We are delighted to welcome back Nicole Logan, who has returned to Paris for the winter from her summer home in Essex. She writes our weekly, “Letter from Paris,” which gives a unique insight into France and the French. Today she writes about the depressing state of the French economy and contrasts it to the tremendous excitement that winning two Nobel Prizes has brought to the country.
It is the time of year when financial laws are voted on and budgets submitted. The 2015 budget represents a triple hurdle for France since the country is under scrutiny from the European Union (EU) Commission in Brussels headed now by Jean Claude Yuncker from Luxemburg; the Eurogroup (made up of the ministers of finances from the 18 members of the euro zone) and led by Jeroen Dijsselbloem from the Netherlands; and finally by the European Council, presided over by Herman Van Rompuy from Belgium.
Will France meet the criteria set in the 1992 Maestrich Treaty, namely an annual deficit of less than 3 percent and a public debt no more than 60 percent of that GDP? It is most unlikely, since the latest figures stand at a 4.3 percent deficit. François Hollande is criticized for not having used the two years respite, granted in 2013, to undertake structural reforms. Instead, he has limited his action to carry out an austerity program by steadily increasing taxes on the most vulnerable individuals like retirees, wage earners or small entrepreneurs.
So to-day the French government is scrambling for ways to reduce its expenses by 21 billion Euros. Three sudden measures have shocked public opinion: closing of the Val de Grace hospital, an historical institution in Paris, the military base of Chalon, and the oldest air base of France in Dijon. More savings are on the table but promise to provoke violent confrontation since they are all considered as untouchable taboos.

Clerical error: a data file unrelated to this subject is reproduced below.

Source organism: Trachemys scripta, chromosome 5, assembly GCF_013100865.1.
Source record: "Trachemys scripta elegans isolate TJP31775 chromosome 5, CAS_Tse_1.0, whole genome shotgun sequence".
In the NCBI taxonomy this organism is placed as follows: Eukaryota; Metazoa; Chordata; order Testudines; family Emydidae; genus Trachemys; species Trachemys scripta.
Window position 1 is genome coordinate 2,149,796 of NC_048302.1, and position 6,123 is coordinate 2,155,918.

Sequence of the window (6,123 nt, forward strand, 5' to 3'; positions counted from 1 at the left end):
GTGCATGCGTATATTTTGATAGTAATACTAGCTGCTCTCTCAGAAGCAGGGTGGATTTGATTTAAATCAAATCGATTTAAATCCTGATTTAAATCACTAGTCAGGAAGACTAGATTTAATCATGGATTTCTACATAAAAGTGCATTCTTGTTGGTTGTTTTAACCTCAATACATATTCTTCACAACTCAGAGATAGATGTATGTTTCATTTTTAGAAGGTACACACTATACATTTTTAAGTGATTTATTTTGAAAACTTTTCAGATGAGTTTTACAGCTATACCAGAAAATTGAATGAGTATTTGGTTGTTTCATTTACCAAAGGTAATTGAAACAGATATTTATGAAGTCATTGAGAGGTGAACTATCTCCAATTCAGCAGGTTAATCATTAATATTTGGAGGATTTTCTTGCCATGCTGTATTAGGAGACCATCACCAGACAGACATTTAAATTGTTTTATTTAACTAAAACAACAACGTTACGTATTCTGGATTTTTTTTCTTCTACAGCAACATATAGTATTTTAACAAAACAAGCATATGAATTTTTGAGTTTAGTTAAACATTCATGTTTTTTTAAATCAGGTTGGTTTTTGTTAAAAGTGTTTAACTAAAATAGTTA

Given the fact France’s economy is the second of Europe, the widespread opinion is that it cannot be allowed to fail. Imposing sanctions of 0.02 percent would make it even more impossible for the country to pull out of a recession with dire consequences for the rest of the continent. Behind the scenes, the new French Minister of Economy Emmanuel Macron and his German counterpart are at work on the elaboration of a common investment policy.
Two Nobel prizes have just been awarded to French nationals. This unexpected news has definitely lifted the spirits here.
Patrick Modiano received the prize for Literature, following in the footsteps of Camus, Sartre and Gide. Several of his many novels take place during the German Occupation of France. One of them inspired Louis Malle for his outstanding 1974 film Lacombe Lucien.
The Nobel prize for Economics is particularly interesting because it rewards not only an individual, but also an institution. Jean Tirone, born in 1953 and a graduate of the Ecole Polytechnique, holds a PhD from MIT. In 2007, he founded the Toulouse School of Economics (note that this name is in English), inspired from an American model. It is today one of the world’s 10 most important centers for economic research.
Tirone belongs to the school of economists using a rigorous scientific and mathematical approach. His research is centered on the regulation of free market economy. Tirone’s nomination follows the phenomenal success of Thomas Piketty ‘s ” Capital in the Twenty First Century” published in 2013.
About the author: Nicole Prévost Logan divides her time between Essex and Paris, spending summers in the former and winters in the latter. She will write a regular column for us from her Paris home where her topics will include politics, economy, social unrest — mostly in France — but also in other European countries. She also will cover a variety of art exhibits and the performing arts in Europe. Logan is the author of ‘Forever on the Road: A Franco-American Family’s Thirty Years in the Foreign Service,’ an autobiography of her life as the wife of an overseas diplomat, who lived in 10 foreign countries on three continents. Her experiences during her foreign service life included being in Lebanon when civil war erupted, excavating a medieval city in Moscow and spending a week under house arrest in Guinea.